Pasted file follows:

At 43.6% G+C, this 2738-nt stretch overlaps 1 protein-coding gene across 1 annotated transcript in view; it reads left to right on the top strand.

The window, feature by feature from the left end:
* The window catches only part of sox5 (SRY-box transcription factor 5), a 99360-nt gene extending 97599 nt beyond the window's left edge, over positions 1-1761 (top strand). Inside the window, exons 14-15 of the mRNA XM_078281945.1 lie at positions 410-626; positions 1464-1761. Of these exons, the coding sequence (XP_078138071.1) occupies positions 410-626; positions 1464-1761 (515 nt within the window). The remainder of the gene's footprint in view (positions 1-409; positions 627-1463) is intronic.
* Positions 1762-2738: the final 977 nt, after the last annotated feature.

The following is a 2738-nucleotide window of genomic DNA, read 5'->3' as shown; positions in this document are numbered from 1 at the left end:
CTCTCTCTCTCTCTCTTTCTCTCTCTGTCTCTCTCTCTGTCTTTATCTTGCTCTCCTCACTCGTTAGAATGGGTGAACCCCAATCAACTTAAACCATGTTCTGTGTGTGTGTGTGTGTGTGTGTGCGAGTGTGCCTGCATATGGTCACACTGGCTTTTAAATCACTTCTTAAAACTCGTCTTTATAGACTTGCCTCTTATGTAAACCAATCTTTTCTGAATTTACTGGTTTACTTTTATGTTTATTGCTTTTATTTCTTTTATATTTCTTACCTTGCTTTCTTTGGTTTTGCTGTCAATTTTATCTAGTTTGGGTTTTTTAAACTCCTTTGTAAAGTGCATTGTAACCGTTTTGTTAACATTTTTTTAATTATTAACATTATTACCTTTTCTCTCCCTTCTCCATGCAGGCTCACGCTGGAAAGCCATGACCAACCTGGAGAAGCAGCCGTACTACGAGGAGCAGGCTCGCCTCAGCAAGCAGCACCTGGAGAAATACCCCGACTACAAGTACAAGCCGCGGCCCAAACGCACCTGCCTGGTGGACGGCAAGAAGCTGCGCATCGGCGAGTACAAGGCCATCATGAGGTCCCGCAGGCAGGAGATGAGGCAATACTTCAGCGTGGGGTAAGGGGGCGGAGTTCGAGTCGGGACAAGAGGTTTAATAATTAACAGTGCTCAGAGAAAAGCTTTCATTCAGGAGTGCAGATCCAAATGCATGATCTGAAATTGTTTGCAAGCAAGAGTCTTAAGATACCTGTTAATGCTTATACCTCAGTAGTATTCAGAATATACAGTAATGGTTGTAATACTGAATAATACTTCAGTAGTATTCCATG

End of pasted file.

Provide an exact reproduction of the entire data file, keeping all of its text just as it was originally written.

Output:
At 43.6% G+C, this 2738-nt stretch overlaps 1 protein-coding gene across 1 annotated transcript in view; it reads left to right on the top strand.

The window, feature by feature from the left end:
* The window catches only part of sox5 (SRY-box transcription factor 5), a 99360-nt gene extending 97599 nt beyond the window's left edge, over positions 1-1761 (top strand). Inside the window, exons 14-15 of the mRNA XM_078281945.1 lie at positions 410-626; positions 1464-1761. Of these exons, the coding sequence (XP_078138071.1) occupies positions 410-626; positions 1464-1761 (515 nt within the window). The remainder of the gene's footprint in view (positions 1-409; positions 627-1463) is intronic.
* Positions 1762-2738: the final 977 nt, after the last annotated feature.

The following is a 2738-nucleotide window of genomic DNA, read 5'->3' as shown; positions in this document are numbered from 1 at the left end:
CTCTCTCTCTCTCTCTTTCTCTCTCTGTCTCTCTCTCTGTCTTTATCTTGCTCTCCTCACTCGTTAGAATGGGTGAACCCCAATCAACTTAAACCATGTTCTGTGTGTGTGTGTGTGTGTGTGTGCGAGTGTGCCTGCATATGGTCACACTGGCTTTTAAATCACTTCTTAAAACTCGTCTTTATAGACTTGCCTCTTATGTAAACCAATCTTTTCTGAATTTACTGGTTTACTTTTATGTTTATTGCTTTTATTTCTTTTATATTTCTTACCTTGCTTTCTTTGGTTTTGCTGTCAATTTTATCTAGTTTGGGTTTTTTAAACTCCTTTGTAAAGTGCATTGTAACCGTTTTGTTAACATTTTTTTAATTATTAACATTATTACCTTTTCTCTCCCTTCTCCATGCAGGCTCACGCTGGAAAGCCATGACCAACCTGGAGAAGCAGCCGTACTACGAGGAGCAGGCTCGCCTCAGCAAGCAGCACCTGGAGAAATACCCCGACTACAAGTACAAGCCGCGGCCCAAACGCACCTGCCTGGTGGACGGCAAGAAGCTGCGCATCGGCGAGTACAAGGCCATCATGAGGTCCCGCAGGCAGGAGATGAGGCAATACTTCAGCGTGGGGTAAGGGGGCGGAGTTCGAGTCGGGACAAGAGGTTTAATAATTAACAGTGCTCAGAGAAAAGCTTTCATTCAGGAGTGCAGATCCAAATGCATGATCTGAAATTGTTTGCAAGCAAGAGTCTTAAGATACCTGTTAATGCTTATACCTCAGTAGTATTCAGAATATACAGTAATGGTTGTAATACTGAATAATACTTCAGTAGTATTCCATG